Racheli Wacks

Will Israeli watermelons become renewable fuel in the future?

August 6, 2020

The Malali watermelon is known for its large crunchy seeds, a popular snack among Israelis. However, 97 percent of the fruit is discarded in the field as waste. A new Israeli study shows that this waste could be used to produce renewable fuel

Hot Israeli summer days are the perfect time to snack on a deliciously fresh slice of sweet and chilled watermelon. The Malali watermelon is less known for its tasty pulp, but rather it’s crunchy seeds.

Unfortunately, the melon seeds are the only part of the watermelon that is being used. The rest of the fruit is thrown into the field where it goes to waste.

However, a new Israeli study has found that the fruit residue can be used to produce ethanol, an alternative biological fuel for vehicles, which is also the main ingredient in alcohol.

The Malali watermelon is named after the village of Kfar Malal in central Israel, where the variety was first cultivated. Photo by Efi Elian/Wikimedia Commons

A different kind of melon

The Malali watermelon is named after the village of Kfar Malal in central Israel, where the variety was first cultivated. Research suggests that the Malali variety is a cross between the local Mahasni and the Chilean Black. Today the Malali grows in Israel on a total area of 40,000 dunams.

Contrary to other Israeli varieties, which contain few to no seeds, the Malali watermelon is riddled with them. The local watermelon plants provide the nut industry with 2,800 tons of seeds a year.

At some point in the growth of the watermelons, the farmers stop watering them for about two weeks, which induces stress on the fruits. This stress encourages the melons to take care of the “next generation” by accelerating the ripening process of the seeds.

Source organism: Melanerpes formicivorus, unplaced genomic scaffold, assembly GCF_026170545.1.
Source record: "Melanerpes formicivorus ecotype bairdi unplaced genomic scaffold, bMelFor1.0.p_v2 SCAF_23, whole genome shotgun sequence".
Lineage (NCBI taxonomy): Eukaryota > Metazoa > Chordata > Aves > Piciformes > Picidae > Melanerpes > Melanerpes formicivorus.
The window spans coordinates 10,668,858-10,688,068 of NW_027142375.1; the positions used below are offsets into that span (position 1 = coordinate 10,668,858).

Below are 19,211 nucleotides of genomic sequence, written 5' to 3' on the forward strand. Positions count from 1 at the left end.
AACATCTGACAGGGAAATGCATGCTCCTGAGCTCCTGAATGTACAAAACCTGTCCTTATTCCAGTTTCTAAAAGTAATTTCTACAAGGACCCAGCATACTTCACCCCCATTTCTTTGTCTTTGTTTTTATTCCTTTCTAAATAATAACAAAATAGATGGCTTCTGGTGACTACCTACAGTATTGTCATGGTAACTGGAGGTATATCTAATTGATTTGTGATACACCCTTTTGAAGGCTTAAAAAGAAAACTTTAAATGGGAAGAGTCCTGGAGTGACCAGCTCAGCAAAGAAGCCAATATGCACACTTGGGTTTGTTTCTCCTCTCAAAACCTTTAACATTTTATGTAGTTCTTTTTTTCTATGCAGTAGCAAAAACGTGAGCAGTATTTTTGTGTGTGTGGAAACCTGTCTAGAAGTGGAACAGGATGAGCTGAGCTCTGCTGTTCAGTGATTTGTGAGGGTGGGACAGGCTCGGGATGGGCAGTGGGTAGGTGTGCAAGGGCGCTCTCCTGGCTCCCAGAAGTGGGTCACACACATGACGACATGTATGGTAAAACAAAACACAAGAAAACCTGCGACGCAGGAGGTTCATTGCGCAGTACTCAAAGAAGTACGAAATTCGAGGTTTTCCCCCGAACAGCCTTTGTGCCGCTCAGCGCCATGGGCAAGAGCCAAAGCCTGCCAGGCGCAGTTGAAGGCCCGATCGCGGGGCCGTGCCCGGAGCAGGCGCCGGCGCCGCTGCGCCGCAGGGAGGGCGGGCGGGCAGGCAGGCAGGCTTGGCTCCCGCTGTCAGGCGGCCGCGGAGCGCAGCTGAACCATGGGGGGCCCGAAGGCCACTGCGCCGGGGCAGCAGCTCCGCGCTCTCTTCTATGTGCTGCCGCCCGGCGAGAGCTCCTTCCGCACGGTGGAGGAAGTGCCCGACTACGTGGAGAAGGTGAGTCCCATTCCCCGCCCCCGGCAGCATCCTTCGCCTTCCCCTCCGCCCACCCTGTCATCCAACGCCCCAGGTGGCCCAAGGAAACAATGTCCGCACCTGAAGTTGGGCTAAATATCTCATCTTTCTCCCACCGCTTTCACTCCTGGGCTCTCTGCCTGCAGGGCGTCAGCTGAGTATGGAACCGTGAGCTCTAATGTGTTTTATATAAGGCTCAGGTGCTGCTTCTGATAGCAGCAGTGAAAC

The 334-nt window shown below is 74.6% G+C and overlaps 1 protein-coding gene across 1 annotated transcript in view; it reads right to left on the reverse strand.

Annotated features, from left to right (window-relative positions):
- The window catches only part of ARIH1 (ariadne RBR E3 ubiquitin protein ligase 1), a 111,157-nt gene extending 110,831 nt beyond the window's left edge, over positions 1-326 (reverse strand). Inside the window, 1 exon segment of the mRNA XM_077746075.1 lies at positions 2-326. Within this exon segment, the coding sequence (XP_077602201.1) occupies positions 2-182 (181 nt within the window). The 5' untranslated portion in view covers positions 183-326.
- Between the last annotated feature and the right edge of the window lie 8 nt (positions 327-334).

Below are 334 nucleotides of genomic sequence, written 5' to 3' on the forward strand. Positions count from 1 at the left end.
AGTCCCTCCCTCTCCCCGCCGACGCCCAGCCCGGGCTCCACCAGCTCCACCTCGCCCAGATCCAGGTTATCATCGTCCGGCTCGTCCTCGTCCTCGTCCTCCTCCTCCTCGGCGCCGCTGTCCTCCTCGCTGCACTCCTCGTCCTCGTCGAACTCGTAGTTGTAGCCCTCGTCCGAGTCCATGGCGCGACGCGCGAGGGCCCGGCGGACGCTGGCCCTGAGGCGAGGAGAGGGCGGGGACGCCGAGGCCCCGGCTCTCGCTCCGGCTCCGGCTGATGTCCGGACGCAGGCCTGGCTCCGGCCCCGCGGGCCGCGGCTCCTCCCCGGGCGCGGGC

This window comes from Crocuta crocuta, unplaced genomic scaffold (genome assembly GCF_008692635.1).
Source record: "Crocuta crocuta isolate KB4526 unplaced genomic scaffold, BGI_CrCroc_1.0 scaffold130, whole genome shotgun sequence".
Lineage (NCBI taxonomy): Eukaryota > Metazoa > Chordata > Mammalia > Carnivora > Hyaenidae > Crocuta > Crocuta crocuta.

When the seeds are ripe, a combined harvester separates the seeds from the fruit and collects them.

However, the pulp and the peel, which together make up 97 percent of the watermelon’s weight, are not collected but discarded in the field. “The wastage here is clear and glaring,” says Associate Professor Yoram Gerchman of the Department of Biology and Environment at the University of Haifa and the Oranim Academic College, who oversaw the research conducted by one of his students in his laboratory.

Contrary to other Israeli varieties, which contain few to no seeds, the Malali watermelon is riddled with them. Marco Verch on Flickr

200 tons of carbon dioxide

This waste also has environmental consequences. The pulp accounts for 59 percent of the Malali watermelon weight, but it is not sold as food because the Malali variety is not famous for its taste. Therefore, every year, about 56,000 tons of watermelon pulp is wasted in the fields, 5,600 tons of which are sugars. When various bacteria and fungi in the soil begin to feed on the sugars, they release greenhouse gases (mainly carbon dioxide), which contribute to the greenhouse gas effect and thereby to the climate crisis.

The researchers estimate each year a total of 8,200 tons of carbon dioxide are emitted into the atmosphere on account of watermelon waste. Additional carbon dioxide is released during the watermelon production process due to the use of agricultural tools, fertilizer, and water – all for a product, of which 97 percent is wasted.

Every year, about 56,000 tons of watermelon pulp is wasted in the fields. Photo by Ivan Radic on Flickr

Turn the sugar into fuel

In the new study, which was conducted at Gerchman’s laboratory as part of a bachelor’s project in biology by his student Maya Maliniak, the researchers examined the possibility of producing ethanol from watermelon pulp. There are now ethanol-fueled engines, but even a regular gasoline engine can run on gasoline containing up to 10 percent ethanol. One of the benefits of using bio-ethanol, and biofuels in general, is reducing fossil fuel dependence: coal, oil, and natural gas, whose reserves are depleted without the ability to regenerate and whose use generates substantial greenhouse gas emissions.

However, the use of ethanol also has disadvantages, the most prominent of which is that for its production, agricultural lands are used for industrial crops or non-food crops.